The tech giants are willing to spend in the same ballpark as Warners, if not much more, for the rights, sources tell The Hollywood Reporter. MGM has been looking for a deal for more than two years, and Sony, Universal and Fox also had been pursuing the property, with Warners and Sony the most aggressive.

Apple Recruits Four Veteran Execs To Join Growing TV Unit, by Daniel Holloway, Variety

Kim Rozenfeld, formerly head of current programming at Sony Pictures Television, is joining the tech giant as its future head of current and the lead executive on documentary series development.


It’s 10 P.M. Do You Know What Apps Your Children Are Using?, by Hayley Krjscher, New York Times

But social media apps are appendages for tweens and teens. It’s one way they earn social currency. Below, a guide to what parents will (or should) be anxiously monitoring during this busy back-to-school season.

Quick Tip: Zip Files As Templates, by Jason Snell, Six Colors

You could recreate your files and folders every time you start a new project. Or you could do what I do, which is create an example of the file and folder structure that I prefer and then make a zip archive of it in the Finder, ready to be re-deployed every time I need a new one.

Kobo’s iOS App Now Offers Audiobooks, Including Audible-style $10/month Subscription, by Ben Lovejoy, 9to5Mac

As with Audible, the $10/month subscription gets you one book, regardless of its normal price. If you want more, you can buy additional three-pack credits for $30, with a maximum of 24 credits held in your account at any one time.


Apple Says Its Developer Service Was Affected By A Bug Not A Security Breach, by Jon Russell, TechCrunch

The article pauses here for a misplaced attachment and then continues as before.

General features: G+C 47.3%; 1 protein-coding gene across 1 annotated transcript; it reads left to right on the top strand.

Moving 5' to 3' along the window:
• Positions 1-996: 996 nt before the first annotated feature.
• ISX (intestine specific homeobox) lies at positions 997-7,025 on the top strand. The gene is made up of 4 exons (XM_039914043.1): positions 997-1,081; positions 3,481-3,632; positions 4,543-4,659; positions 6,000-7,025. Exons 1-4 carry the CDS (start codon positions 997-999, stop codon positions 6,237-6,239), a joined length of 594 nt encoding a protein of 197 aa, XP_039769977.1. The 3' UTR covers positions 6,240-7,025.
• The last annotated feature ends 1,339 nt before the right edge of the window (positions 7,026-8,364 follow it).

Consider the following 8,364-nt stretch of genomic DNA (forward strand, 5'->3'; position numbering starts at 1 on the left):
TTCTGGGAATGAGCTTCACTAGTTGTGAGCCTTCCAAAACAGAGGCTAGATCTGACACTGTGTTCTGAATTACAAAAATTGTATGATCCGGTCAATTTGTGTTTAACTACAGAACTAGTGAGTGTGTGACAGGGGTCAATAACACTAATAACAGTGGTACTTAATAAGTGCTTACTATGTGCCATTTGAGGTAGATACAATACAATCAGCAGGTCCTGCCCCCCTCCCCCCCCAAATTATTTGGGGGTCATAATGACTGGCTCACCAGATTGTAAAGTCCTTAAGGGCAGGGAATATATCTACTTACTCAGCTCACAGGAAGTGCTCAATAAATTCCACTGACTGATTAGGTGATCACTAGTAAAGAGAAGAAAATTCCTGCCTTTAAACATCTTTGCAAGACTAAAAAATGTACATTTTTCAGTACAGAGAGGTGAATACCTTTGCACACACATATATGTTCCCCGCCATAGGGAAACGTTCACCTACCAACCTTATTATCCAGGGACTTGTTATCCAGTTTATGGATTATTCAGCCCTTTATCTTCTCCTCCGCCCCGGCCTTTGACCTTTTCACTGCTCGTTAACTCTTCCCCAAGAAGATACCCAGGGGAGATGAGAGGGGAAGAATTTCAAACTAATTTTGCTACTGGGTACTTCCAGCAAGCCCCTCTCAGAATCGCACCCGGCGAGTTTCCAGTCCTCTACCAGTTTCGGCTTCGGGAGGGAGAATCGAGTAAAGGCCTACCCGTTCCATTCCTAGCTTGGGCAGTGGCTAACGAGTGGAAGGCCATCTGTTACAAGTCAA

The company issued the following note to developers which explains that an unspecified bug caused the temporary issue, which it said impacted “some” but seemingly not all developers:


Apple Will Help Choose Investment Manager For Irish Tax Billions, by Dara Doyle, Bloomberg

If the appeal, which could take as long as five years, is successful, the money will be returned to Apple. Ireland had sought an indemnity to make sure it isn’t liable for any drop in the value of the fund while the case winds its way through the EU courts. Apple’s role in choosing the fund managers could be one compromise to help resolve that issue.

Silicon Valley’s Politics: Liberal, With One Big Exception, by Farhad Manjoo, New York Times

The survey suggests a novel but paradoxical vision of the future of American politics: Technologists could help push lawmakers, especially Democrats, further to the left on many social and economic issues. But they may also undermine the influence of some of the Democrats’ most stalwart supporters, including labor unions. And they may strive to push Democrats away from regulation on business — including the growing calls for greater rules around the tech industry.

Bottom of the Page

The iMac Pro is going to be bundled exclusively with a black Magic Keyboard and a black Magic Mouse.

Will the upcoming iPhone Pro / Edition / X be sold with a pair of not-sold-anywhere-else black AirPods?


Thanks for reading.